The Essex Society for Archaeology St History
FORMERLY THE ESSEX ARCHAEOLOGICAL SOCIETY FOUNDED 1852
Mr. Andy Lewis,
Deputy Chief Executive and Corporate Director for Place Services,
Southend on Sea Borough Council,
Civic Centre, Victoria Avenue,
Southend-on-Sea, Essex SS2 6ER
7th November 2016
Dear Mr. Lewis,
The Essex Society for Archaeology and History was founded in 1852 as Essex Archaeological Society. It is the oldest, largest and major society in Essex for those interested in the county's past. It has recently been brought to the Society's attention that Southend Borough Council may have no dedicated provision of historic environment advice to inform the planning process and no clear provision for maintaining and updating a Historic Environment Record (HER) to inform such advice. Southend has a rich and varied historic environment, with a wealth of archaeological remains, reflecting its strategic location on the north bank of the Thames estuary, the town has a diverse built heritage, including the cores of a number of historic villages, such as, for instance, Leigh and Prittlewell. In addition, despite its overall urban character Southend includes significant areas ancient woodland and historic landscapes. This complex historic environment requires considerable advice derived from specialist expertise to assess impacts of planning issues and ensure appropriate mitigation of any adverse effects.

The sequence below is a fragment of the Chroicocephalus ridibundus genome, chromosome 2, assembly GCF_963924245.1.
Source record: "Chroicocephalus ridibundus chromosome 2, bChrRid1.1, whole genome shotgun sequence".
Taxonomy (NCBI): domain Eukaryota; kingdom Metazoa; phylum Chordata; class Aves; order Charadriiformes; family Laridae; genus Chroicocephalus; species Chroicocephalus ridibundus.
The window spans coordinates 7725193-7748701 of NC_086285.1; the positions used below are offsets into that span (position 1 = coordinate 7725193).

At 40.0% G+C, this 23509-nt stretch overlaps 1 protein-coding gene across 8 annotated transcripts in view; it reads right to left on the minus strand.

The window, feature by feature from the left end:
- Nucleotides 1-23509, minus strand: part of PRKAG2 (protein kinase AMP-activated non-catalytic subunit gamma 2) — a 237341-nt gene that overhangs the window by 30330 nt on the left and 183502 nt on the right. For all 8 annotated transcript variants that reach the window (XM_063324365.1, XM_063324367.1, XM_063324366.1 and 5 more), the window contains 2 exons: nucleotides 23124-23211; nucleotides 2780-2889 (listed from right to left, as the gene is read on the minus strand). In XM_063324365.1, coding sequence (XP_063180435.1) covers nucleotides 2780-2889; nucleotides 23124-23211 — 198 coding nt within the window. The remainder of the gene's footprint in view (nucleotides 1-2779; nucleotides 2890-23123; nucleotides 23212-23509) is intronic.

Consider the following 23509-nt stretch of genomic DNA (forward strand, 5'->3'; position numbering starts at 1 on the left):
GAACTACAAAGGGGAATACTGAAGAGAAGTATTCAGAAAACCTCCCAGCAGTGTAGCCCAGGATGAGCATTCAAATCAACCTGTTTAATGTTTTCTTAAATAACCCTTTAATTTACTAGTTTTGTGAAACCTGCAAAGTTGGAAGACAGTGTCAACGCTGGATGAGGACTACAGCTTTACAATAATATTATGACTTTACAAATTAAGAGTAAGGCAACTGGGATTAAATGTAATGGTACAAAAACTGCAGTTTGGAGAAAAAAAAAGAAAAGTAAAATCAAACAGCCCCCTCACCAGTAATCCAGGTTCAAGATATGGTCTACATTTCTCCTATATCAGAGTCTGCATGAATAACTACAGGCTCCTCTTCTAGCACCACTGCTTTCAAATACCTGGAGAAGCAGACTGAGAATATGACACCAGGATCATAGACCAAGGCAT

Since the historic environment is a finite non-renewable resource, such advice, founded on a properly maintained HER, is essential if much needed new development is to be sustainable. The National Planning Policy Framework (NPPF) paragraph 9 states that sustainable development involves seeking improvements in the quality of the historic environment. In paragraph 169 it further states, that Local Planning Authorities should have up-to-date evidence about the historic environment which they should use, amongst other things, to predict the likelihood that currently unidentified heritage assets will be present, that paragraph concludes by stating that 'Local Authorities should either maintain or have access to a historic environment record.' The Society would be grateful to learn how Southend Borough Council deals with historic environment issues in the planning process as part of a '..positive strategy for the conservation and enjoyment of the historic environment..' (NPPF paragraph 126). I look forward to receiving your detailed reply please.
Essex Society for Archaeology and History